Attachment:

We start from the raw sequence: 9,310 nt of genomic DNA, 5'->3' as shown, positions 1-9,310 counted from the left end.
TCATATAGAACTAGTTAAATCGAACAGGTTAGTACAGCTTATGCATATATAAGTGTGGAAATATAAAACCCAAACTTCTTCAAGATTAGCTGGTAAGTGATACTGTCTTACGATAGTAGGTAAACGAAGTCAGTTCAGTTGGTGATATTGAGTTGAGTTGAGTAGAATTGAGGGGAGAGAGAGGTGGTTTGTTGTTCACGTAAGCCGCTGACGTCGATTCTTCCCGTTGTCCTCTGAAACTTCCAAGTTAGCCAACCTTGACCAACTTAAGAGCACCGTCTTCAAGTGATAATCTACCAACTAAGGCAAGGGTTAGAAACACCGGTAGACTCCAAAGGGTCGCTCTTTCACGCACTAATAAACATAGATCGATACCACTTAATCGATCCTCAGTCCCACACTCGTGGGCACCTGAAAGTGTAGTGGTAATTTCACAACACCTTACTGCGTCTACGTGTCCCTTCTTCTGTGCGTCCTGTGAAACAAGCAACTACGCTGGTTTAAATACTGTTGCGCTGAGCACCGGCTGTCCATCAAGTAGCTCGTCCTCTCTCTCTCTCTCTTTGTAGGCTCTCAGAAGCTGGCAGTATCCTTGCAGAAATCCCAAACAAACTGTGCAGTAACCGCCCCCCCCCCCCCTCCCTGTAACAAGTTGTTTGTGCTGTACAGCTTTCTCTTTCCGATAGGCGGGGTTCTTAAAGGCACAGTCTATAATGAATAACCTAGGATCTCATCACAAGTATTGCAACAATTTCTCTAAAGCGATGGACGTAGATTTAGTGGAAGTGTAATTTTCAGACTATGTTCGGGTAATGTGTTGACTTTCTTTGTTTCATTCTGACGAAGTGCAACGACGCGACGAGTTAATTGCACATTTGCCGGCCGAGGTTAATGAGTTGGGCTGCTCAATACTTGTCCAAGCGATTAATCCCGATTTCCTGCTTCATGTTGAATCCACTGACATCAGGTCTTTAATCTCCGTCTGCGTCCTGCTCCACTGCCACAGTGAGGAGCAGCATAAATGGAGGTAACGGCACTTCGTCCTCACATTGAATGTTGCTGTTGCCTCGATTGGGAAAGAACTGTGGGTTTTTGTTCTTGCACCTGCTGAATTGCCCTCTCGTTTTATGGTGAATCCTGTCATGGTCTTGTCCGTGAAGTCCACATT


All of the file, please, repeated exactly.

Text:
We start from the raw sequence: 9,310 nt of genomic DNA, 5'->3' as shown, positions 1-9,310 counted from the left end.
TCATATAGAACTAGTTAAATCGAACAGGTTAGTACAGCTTATGCATATATAAGTGTGGAAATATAAAACCCAAACTTCTTCAAGATTAGCTGGTAAGTGATACTGTCTTACGATAGTAGGTAAACGAAGTCAGTTCAGTTGGTGATATTGAGTTGAGTTGAGTAGAATTGAGGGGAGAGAGAGGTGGTTTGTTGTTCACGTAAGCCGCTGACGTCGATTCTTCCCGTTGTCCTCTGAAACTTCCAAGTTAGCCAACCTTGACCAACTTAAGAGCACCGTCTTCAAGTGATAATCTACCAACTAAGGCAAGGGTTAGAAACACCGGTAGACTCCAAAGGGTCGCTCTTTCACGCACTAATAAACATAGATCGATACCACTTAATCGATCCTCAGTCCCACACTCGTGGGCACCTGAAAGTGTAGTGGTAATTTCACAACACCTTACTGCGTCTACGTGTCCCTTCTTCTGTGCGTCCTGTGAAACAAGCAACTACGCTGGTTTAAATACTGTTGCGCTGAGCACCGGCTGTCCATCAAGTAGCTCGTCCTCTCTCTCTCTCTCTTTGTAGGCTCTCAGAAGCTGGCAGTATCCTTGCAGAAATCCCAAACAAACTGTGCAGTAACCGCCCCCCCCCCCCCTCCCTGTAACAAGTTGTTTGTGCTGTACAGCTTTCTCTTTCCGATAGGCGGGGTTCTTAAAGGCACAGTCTATAATGAATAACCTAGGATCTCATCACAAGTATTGCAACAATTTCTCTAAAGCGATGGACGTAGATTTAGTGGAAGTGTAATTTTCAGACTATGTTCGGGTAATGTGTTGACTTTCTTTGTTTCATTCTGACGAAGTGCAACGACGCGACGAGTTAATTGCACATTTGCCGGCCGAGGTTAATGAGTTGGGCTGCTCAATACTTGTCCAAGCGATTAATCCCGATTTCCTGCTTCATGTTGAATCCACTGACATCAGGTCTTTAATCTCCGTCTGCGTCCTGCTCCACTGCCACAGTGAGGAGCAGCATAAATGGAGGTAACGGCACTTCGTCCTCACATTGAATGTTGCTGTTGCCTCGATTGGGAAAGAACTGTGGGTTTTTGTTCTTGCACCTGCTGAATTGCCCTCTCGTTTTATGGTGAATCCTGTCATGGTCTTGTCCGTGAAGTCCACATT